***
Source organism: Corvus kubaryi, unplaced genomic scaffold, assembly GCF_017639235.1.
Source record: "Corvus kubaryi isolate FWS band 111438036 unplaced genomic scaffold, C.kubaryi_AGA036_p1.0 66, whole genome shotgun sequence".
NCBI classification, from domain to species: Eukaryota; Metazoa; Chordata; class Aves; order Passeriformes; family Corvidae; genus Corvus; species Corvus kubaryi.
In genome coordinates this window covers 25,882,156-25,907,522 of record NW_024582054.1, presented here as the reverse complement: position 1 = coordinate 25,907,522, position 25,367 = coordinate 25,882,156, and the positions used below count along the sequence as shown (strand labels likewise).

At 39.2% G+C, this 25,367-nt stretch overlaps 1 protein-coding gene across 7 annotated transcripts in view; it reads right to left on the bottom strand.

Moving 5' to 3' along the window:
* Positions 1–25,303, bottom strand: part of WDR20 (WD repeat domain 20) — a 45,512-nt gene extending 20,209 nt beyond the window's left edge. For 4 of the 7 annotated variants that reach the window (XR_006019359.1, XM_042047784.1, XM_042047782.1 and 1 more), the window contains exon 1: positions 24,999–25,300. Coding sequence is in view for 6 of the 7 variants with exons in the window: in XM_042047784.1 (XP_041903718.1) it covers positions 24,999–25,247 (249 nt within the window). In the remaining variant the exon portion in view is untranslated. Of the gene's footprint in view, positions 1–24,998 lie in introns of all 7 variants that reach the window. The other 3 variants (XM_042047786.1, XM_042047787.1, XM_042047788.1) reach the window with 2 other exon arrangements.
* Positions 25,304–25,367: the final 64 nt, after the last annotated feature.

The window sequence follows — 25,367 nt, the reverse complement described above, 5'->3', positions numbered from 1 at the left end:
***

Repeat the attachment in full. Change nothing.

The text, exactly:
Source organism: Corvus kubaryi, unplaced genomic scaffold, assembly GCF_017639235.1.
Source record: "Corvus kubaryi isolate FWS band 111438036 unplaced genomic scaffold, C.kubaryi_AGA036_p1.0 66, whole genome shotgun sequence".
NCBI classification, from domain to species: Eukaryota; Metazoa; Chordata; class Aves; order Passeriformes; family Corvidae; genus Corvus; species Corvus kubaryi.
In genome coordinates this window covers 25,882,156-25,907,522 of record NW_024582054.1, presented here as the reverse complement: position 1 = coordinate 25,907,522, position 25,367 = coordinate 25,882,156, and the positions used below count along the sequence as shown (strand labels likewise).

At 39.2% G+C, this 25,367-nt stretch overlaps 1 protein-coding gene across 7 annotated transcripts in view; it reads right to left on the bottom strand.

Moving 5' to 3' along the window:
* Positions 1–25,303, bottom strand: part of WDR20 (WD repeat domain 20) — a 45,512-nt gene extending 20,209 nt beyond the window's left edge. For 4 of the 7 annotated variants that reach the window (XR_006019359.1, XM_042047784.1, XM_042047782.1 and 1 more), the window contains exon 1: positions 24,999–25,300. Coding sequence is in view for 6 of the 7 variants with exons in the window: in XM_042047784.1 (XP_041903718.1) it covers positions 24,999–25,247 (249 nt within the window). In the remaining variant the exon portion in view is untranslated. Of the gene's footprint in view, positions 1–24,998 lie in introns of all 7 variants that reach the window. The other 3 variants (XM_042047786.1, XM_042047787.1, XM_042047788.1) reach the window with 2 other exon arrangements.
* Positions 25,304–25,367: the final 64 nt, after the last annotated feature.

The window sequence follows — 25,367 nt, the reverse complement described above, 5'->3', positions numbered from 1 at the left end: